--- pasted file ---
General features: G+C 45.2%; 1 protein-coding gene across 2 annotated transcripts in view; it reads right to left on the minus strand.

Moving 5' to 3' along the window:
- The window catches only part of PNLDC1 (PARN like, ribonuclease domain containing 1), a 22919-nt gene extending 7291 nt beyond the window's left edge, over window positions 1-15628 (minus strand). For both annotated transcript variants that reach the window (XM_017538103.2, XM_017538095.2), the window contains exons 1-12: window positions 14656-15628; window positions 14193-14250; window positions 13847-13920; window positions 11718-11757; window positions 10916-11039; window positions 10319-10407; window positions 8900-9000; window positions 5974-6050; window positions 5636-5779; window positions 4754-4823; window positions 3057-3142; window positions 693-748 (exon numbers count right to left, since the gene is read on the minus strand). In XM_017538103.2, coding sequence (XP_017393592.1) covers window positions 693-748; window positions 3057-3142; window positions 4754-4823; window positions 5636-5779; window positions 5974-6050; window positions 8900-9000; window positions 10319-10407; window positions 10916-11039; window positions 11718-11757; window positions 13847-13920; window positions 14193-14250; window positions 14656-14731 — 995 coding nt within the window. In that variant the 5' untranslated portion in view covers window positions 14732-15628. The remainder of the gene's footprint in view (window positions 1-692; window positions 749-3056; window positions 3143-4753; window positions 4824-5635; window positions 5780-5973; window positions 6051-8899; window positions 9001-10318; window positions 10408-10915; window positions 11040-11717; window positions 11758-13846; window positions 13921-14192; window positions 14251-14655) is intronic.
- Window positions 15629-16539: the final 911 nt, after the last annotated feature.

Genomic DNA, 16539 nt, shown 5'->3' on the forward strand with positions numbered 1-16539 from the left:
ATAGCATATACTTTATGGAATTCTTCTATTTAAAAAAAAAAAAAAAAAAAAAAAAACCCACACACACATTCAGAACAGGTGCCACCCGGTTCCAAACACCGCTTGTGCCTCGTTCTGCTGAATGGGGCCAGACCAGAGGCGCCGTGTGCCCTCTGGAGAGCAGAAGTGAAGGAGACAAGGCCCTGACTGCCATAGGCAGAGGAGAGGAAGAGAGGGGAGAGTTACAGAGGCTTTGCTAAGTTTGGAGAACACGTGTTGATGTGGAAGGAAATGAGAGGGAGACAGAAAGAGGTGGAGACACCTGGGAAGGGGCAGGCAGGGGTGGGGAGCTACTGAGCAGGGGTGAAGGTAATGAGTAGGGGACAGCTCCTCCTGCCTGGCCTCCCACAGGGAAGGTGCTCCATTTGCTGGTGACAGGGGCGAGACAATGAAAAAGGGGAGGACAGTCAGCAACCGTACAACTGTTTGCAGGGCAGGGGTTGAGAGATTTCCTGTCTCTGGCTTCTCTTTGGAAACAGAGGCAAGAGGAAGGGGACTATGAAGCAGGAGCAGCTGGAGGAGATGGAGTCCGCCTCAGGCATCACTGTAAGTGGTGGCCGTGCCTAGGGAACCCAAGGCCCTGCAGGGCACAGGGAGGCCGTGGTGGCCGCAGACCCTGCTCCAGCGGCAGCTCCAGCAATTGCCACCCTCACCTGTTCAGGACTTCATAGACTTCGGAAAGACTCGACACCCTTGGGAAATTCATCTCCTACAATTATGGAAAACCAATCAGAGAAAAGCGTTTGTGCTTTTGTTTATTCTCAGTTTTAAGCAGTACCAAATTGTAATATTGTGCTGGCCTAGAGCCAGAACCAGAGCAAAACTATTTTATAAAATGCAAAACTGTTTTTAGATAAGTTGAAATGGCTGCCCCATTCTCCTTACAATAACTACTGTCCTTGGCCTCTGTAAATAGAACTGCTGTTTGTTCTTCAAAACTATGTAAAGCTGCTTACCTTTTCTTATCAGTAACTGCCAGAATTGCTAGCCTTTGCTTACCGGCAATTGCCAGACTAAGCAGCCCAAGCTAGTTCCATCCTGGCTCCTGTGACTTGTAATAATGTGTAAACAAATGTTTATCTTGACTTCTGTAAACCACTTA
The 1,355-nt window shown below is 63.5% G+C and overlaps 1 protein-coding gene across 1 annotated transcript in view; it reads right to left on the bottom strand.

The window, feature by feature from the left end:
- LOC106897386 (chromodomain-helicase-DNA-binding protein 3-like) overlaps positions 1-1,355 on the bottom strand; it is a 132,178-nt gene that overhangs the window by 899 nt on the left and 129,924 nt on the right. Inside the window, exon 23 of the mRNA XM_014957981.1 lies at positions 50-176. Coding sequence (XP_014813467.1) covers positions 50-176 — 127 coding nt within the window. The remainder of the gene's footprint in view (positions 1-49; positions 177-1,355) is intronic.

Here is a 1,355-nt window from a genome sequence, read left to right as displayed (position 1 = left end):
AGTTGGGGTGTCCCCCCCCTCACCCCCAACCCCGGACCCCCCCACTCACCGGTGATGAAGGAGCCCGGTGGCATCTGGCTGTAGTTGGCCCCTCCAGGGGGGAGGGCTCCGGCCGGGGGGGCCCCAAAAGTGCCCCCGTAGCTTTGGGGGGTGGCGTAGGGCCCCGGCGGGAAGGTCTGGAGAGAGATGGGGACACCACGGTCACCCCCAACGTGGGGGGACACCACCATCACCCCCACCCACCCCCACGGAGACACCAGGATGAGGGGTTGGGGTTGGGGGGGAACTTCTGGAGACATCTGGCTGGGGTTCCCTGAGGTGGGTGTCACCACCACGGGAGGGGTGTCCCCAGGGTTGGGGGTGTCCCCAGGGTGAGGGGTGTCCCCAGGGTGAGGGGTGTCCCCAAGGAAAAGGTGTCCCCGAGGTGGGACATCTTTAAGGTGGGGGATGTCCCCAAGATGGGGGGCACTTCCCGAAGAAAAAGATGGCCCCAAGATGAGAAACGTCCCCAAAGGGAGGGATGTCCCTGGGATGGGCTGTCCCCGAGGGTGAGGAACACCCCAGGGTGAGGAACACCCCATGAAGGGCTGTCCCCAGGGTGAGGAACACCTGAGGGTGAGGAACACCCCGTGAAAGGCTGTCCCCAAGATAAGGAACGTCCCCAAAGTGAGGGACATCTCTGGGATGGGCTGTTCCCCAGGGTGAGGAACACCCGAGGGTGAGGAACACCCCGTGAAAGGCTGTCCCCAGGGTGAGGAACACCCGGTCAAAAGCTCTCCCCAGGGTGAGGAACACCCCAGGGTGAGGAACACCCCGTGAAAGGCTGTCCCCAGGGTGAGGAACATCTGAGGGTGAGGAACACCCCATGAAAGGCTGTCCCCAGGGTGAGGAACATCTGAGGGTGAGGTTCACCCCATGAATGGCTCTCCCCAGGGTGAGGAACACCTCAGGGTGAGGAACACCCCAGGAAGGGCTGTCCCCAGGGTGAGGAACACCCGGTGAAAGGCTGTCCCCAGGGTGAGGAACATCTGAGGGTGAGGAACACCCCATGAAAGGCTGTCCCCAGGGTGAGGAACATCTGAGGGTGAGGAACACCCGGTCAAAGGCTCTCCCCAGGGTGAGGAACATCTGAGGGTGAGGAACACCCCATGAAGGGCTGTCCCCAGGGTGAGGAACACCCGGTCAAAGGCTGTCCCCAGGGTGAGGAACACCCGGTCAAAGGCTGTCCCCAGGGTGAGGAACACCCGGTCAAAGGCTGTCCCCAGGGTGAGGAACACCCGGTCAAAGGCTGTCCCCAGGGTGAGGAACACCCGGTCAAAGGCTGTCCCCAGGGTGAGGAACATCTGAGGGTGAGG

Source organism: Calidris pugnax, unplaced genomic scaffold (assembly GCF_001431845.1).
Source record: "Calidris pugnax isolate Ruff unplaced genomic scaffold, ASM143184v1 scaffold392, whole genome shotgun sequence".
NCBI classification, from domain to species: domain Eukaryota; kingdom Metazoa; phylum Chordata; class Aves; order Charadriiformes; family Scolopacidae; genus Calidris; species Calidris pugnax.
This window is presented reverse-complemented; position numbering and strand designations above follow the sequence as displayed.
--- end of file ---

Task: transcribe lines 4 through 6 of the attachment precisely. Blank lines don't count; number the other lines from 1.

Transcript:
- Window positions 15629-16539: the final 911 nt, after the last annotated feature.

Genomic DNA, 16539 nt, shown 5'->3' on the forward strand with positions numbered 1-16539 from the left:
ATAGCATATACTTTATGGAATTCTTCTATTTAAAAAAAAAAAAAAAAAAAAAAAAACCCACACACACATTCAGAACAGGTGCCACCCGGTTCCAAACACCGCTTGTGCCTCGTTCTGCTGAATGGGGCCAGACCAGAGGCGCCGTGTGCCCTCTGGAGAGCAGAAGTGAAGGAGACAAGGCCCTGACTGCCATAGGCAGAGGAGAGGAAGAGAGGGGAGAGTTACAGAGGCTTTGCTAAGTTTGGAGAACACGTGTTGATGTGGAAGGAAATGAGAGGGAGACAGAAAGAGGTGGAGACACCTGGGAAGGGGCAGGCAGGGGTGGGGAGCTACTGAGCAGGGGTGAAGGTAATGAGTAGGGGACAGCTCCTCCTGCCTGGCCTCCCACAGGGAAGGTGCTCCATTTGCTGGTGACAGGGGCGAGACAATGAAAAAGGGGAGGACAGTCAGCAACCGTACAACTGTTTGCAGGGCAGGGGTTGAGAGATTTCCTGTCTCTGGCTTCTCTTTGGAAACAGAGGCAAGAGGAAGGGGACTATGAAGCAGGAGCAGCTGGAGGAGATGGAGTCCGCCTCAGGCATCACTGTAAGTGGTGGCCGTGCCTAGGGAACCCAAGGCCCTGCAGGGCACAGGGAGGCCGTGGTGGCCGCAGACCCTGCTCCAGCGGCAGCTCCAGCAATTGCCACCCTCACCTGTTCAGGACTTCATAGACTTCGGAAAGACTCGACACCCTTGGGAAATTCATCTCCTACAATTATGGAAAACCAATCAGAGAAAAGCGTTTGTGCTTTTGTTTATTCTCAGTTTTAAGCAGTACCAAATTGTAATATTGTGCTGGCCTAGAGCCAGAACCAGAGCAAAACTATTTTATAAAATGCAAAACTGTTTTTAGATAAGTTGAAATGGCTGCCCCATTCTCCTTACAATAACTACTGTCCTTGGCCTCTGTAAATAGAACTGCTGTTTGTTCTTCAAAACTATGTAAAGCTGCTTACCTTTTCTTATCAGTAACTGCCAGAATTGCTAGCCTTTGCTTACCGGCAATTGCCAGACTAAGCAGCCCAAGCTAGTTCCATCCTGGCTCCTGTGACTTGTAATAATGTGTAAACAAATGTTTATCTTGACTTCTGTAAACCACTTA